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4 Genuine Ways to Improve Your Spanish Verb Conjugations

Nothing sends a chill up the spines of Spanish language learners quite like the phrase “verb conjugations”. Verbs are certainly one of the trickier aspects of Spanish and it is not uncommon for new learners to struggle to master them.

While verb conjugations may seem like unpredictable and frustrating creatures (dare we even mention, shudder, irregular verbs?), there is no need to throw in the towel on Spanish just yet. Check out these four tips to help you get a handle on those finicky conjugations and learn how to use them like a native speaker.

1. Get more exposure

You can more than likely hear when something sounds off in your native language, right? You don’t need an explanation or to root through a grammar book to figure it out; you just innately know. However, this is not an ability anyone is born with, but rather the product of hundreds of thousands of hours of exposure to the language in every aspect of life.

headphones lying on top of a computer

If your goal is to achieve a certain level of fluency in Spanish, then you will need to apply the exposure method to your learning process, as well. This means finding ways to experience the Spanish language as much as possible.

This can be through listening to music or podcasts, watching films or TV shows and interacting with people whose first language is Spanish. The more you hear it spoken, the easier it will be to pick up on when something is off in your own speech, especially when it comes to those tough conjugations!

2. Master the basics

Believe it or not, there are some Spanish conjugation forms that are pretty easy to learn. Instead of attempting to tackle all the conjugations in the Spanish language at once, focus on the ones you are most likely to use in everyday life.

Start with the present tense for regular verbs ending –ar (e.g. hablar: to speak). Once you feel you have a handle those, the present tense for regular verbs ending –er (e.g. beber: to drink) and –ir (e.g. vivir: to live) will come a lot more naturally.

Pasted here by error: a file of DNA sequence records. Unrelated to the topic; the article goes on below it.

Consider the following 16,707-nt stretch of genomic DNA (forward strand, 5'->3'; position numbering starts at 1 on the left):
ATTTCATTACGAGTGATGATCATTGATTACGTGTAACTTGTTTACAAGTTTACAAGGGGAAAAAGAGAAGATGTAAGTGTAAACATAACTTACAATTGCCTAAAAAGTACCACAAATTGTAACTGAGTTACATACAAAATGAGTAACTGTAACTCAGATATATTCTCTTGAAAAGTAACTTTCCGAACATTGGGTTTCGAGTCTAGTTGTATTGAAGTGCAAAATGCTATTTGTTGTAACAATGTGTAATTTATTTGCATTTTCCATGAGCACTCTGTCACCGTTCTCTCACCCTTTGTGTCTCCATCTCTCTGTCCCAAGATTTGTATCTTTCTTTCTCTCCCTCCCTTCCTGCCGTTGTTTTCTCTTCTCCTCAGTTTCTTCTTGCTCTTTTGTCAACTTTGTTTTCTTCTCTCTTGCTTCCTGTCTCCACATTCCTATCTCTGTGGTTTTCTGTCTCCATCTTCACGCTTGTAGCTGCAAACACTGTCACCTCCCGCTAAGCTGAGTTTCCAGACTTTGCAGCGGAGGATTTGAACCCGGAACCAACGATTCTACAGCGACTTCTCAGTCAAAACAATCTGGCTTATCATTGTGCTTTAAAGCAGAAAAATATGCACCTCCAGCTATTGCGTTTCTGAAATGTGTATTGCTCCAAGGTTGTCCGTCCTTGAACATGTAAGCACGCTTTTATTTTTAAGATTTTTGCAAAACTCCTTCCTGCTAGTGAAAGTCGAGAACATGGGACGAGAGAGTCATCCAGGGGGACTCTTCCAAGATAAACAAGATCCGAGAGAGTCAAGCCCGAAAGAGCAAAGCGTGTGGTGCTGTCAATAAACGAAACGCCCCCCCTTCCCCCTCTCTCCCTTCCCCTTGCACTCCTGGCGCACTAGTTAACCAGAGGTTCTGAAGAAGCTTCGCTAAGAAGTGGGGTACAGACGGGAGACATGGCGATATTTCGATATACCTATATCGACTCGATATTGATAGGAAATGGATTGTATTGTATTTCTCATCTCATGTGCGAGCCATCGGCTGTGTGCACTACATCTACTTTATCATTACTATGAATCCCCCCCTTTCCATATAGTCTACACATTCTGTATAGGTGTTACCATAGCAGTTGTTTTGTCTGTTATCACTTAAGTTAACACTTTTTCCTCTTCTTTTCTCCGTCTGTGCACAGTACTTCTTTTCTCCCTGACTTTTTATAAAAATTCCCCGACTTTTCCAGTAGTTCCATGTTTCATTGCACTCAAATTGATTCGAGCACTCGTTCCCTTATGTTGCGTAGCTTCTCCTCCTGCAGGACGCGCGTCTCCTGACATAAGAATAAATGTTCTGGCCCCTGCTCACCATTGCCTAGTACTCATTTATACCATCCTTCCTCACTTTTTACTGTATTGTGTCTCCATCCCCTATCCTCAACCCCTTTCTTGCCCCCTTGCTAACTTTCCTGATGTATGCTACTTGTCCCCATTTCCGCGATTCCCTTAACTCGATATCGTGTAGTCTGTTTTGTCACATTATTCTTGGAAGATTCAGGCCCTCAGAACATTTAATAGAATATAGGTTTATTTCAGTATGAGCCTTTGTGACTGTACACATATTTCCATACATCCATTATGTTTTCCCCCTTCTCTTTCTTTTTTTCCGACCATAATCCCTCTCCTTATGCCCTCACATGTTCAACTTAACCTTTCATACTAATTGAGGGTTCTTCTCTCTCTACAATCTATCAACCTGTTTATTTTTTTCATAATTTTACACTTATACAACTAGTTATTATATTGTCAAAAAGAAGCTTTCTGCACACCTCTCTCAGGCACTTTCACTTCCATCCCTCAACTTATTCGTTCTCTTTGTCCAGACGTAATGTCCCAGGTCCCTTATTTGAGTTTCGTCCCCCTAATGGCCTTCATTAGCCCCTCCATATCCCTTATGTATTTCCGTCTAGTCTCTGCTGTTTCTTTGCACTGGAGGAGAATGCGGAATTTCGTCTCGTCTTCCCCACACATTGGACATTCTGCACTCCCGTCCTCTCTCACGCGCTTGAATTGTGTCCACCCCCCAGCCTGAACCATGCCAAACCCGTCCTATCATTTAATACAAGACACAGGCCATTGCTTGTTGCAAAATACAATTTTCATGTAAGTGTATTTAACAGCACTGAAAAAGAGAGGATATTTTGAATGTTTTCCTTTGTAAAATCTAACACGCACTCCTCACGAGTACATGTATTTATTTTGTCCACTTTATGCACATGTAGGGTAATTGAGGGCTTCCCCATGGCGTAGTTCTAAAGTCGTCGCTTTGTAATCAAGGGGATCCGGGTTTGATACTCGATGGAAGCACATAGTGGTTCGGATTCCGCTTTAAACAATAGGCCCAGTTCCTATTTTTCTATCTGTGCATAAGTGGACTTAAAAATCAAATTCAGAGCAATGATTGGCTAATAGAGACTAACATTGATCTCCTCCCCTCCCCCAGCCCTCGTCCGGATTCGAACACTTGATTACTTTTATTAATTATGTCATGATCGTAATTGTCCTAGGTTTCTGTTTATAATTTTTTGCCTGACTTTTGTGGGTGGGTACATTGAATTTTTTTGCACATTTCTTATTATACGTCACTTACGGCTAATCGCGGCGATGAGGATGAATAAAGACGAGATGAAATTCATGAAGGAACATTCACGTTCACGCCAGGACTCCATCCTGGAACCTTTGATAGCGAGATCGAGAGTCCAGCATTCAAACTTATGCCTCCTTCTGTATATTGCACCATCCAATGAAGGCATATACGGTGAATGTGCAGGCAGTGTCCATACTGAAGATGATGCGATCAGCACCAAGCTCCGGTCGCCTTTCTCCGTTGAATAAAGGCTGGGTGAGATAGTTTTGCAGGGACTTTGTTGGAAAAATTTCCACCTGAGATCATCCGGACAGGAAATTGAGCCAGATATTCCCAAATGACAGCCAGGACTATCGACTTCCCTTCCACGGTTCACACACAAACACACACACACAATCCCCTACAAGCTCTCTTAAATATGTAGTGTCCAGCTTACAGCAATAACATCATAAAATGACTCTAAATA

spanish verb conjugations for children

Image by Evelyn Saenz via Flickr

From there, turn your attention to the future tense and past tense of the same verbs. Once you get a grasp on these, you will have covered a major part of Spanish verb conjugations.

3. Take note of patterns and memorise your irregular verbs

Languages are a lot like elaborate maths problems in that there are always patterns to be found. Once you are able to pick up on these, Spanish will begin to make a lot more sense. Over time, you will be able to correctly conjugate a verb without needing to look it up on a chart or in a textbook, all based off of the sentence patterns.

That being said, irregular verbs are one aspect of Spanish that can trip up even the most advanced learner. Make sure you lend a fair bit of focus to memorising the most common irregular verbs. This will help you to avoid developing a habit of accidentally conjugating them the way you would regular verb forms.

Irregular verbs, like ser, estar, hacer and tener, are used often, so it is important to become familiar with them and understand how to conjugate and use them.

4. Speak Spanish...A LOT

two women speaking in spanish

Photo by Jakub Hlavaty via Flickr

Speaking Spanish from the very beginning—even if your knowledge of the language is scant—is incredibly important. This will help you to get accustomed to the nuances of the language and to figure out when you are saying something incorrectly.

Make a point of speaking Spanish every day. Language exchange partners are a good way to practise on a weekly basis. But if you struggle to find someone to talk to every day, you may need to get creative. Another great way to practise is to watch a film or a show and pause it frequently to repeat dialogue back. Make sure you stop to think about why a verb might be conjugated a certain way or why a character used a particular word—remember you do not want to mindlessly repeat phrases, but rather understand the intricacies of the language while you speak. Not only does this help with speaking, but you will grow your vocabulary and develop a more natural approach to tricky verb conjugations, too.

While solo practise is important for language learning, a great tutor is a vital key to helping you navigate the ups and downs of the Spanish language. An able professional can guide you through the tough parts of language learning (like difficult conjugations) and make the process easier for you. Drop us a quick enquiry to learn more about our courses and how our excellent native-speaking tutors can help you achieve your Spanish language goals.